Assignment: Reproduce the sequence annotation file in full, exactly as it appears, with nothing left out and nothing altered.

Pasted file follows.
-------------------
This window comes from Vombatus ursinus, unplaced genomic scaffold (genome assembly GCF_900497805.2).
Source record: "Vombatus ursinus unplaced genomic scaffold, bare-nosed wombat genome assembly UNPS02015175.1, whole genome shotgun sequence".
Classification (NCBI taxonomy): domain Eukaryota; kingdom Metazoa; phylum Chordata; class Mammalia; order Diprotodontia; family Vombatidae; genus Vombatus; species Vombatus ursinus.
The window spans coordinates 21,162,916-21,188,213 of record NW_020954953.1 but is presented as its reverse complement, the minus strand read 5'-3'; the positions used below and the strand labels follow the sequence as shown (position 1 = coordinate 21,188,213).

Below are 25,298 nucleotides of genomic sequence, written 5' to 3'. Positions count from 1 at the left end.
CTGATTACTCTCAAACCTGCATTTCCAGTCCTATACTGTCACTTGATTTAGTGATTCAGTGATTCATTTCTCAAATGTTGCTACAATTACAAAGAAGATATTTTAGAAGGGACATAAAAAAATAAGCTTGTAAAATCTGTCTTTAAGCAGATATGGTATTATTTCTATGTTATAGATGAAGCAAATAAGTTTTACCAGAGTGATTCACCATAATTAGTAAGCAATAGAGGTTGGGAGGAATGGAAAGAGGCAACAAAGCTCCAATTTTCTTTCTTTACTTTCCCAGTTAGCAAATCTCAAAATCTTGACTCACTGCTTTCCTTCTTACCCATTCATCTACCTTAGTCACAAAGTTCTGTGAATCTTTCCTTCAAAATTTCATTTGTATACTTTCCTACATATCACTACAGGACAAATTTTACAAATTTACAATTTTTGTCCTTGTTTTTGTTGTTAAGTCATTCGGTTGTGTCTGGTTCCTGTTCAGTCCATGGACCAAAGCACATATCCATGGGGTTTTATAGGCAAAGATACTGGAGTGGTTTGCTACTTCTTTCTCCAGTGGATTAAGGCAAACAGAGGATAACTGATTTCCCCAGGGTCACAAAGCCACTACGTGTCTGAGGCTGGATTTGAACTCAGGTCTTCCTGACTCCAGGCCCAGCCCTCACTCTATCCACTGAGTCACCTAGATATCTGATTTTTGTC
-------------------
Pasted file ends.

This window comes from Vombatus ursinus, unplaced genomic scaffold (genome assembly GCF_900497805.2).
Source record: "Vombatus ursinus unplaced genomic scaffold, bare-nosed wombat genome assembly UNPS02015175.1, whole genome shotgun sequence".
Classification (NCBI taxonomy): domain Eukaryota; kingdom Metazoa; phylum Chordata; class Mammalia; order Diprotodontia; family Vombatidae; genus Vombatus; species Vombatus ursinus.
The window spans coordinates 21,162,916-21,188,213 of record NW_020954953.1 but is presented as its reverse complement, the minus strand read 5'-3'; the positions used below and the strand labels follow the sequence as shown (position 1 = coordinate 21,188,213).

Below are 25,298 nucleotides of genomic sequence, written 5' to 3'. Positions count from 1 at the left end.
CTGATTACTCTCAAACCTGCATTTCCAGTCCTATACTGTCACTTGATTTAGTGATTCAGTGATTCATTTCTCAAATGTTGCTACAATTACAAAGAAGATATTTTAGAAGGGACATAAAAAAATAAGCTTGTAAAATCTGTCTTTAAGCAGATATGGTATTATTTCTATGTTATAGATGAAGCAAATAAGTTTTACCAGAGTGATTCACCATAATTAGTAAGCAATAGAGGTTGGGAGGAATGGAAAGAGGCAACAAAGCTCCAATTTTCTTTCTTTACTTTCCCAGTTAGCAAATCTCAAAATCTTGACTCACTGCTTTCCTTCTTACCCATTCATCTACCTTAGTCACAAAGTTCTGTGAATCTTTCCTTCAAAATTTCATTTGTATACTTTCCTACATATCACTACAGGACAAATTTTACAAATTTACAATTTTTGTCCTTGTTTTTGTTGTTAAGTCATTCGGTTGTGTCTGGTTCCTGTTCAGTCCATGGACCAAAGCACATATCCATGGGGTTTTATAGGCAAAGATACTGGAGTGGTTTGCTACTTCTTTCTCCAGTGGATTAAGGCAAACAGAGGATAACTGATTTCCCCAGGGTCACAAAGCCACTACGTGTCTGAGGCTGGATTTGAACTCAGGTCTTCCTGACTCCAGGCCCAGCCCTCACTCTATCCACTGAGTCACCTAGATATCTGATTTTTGTC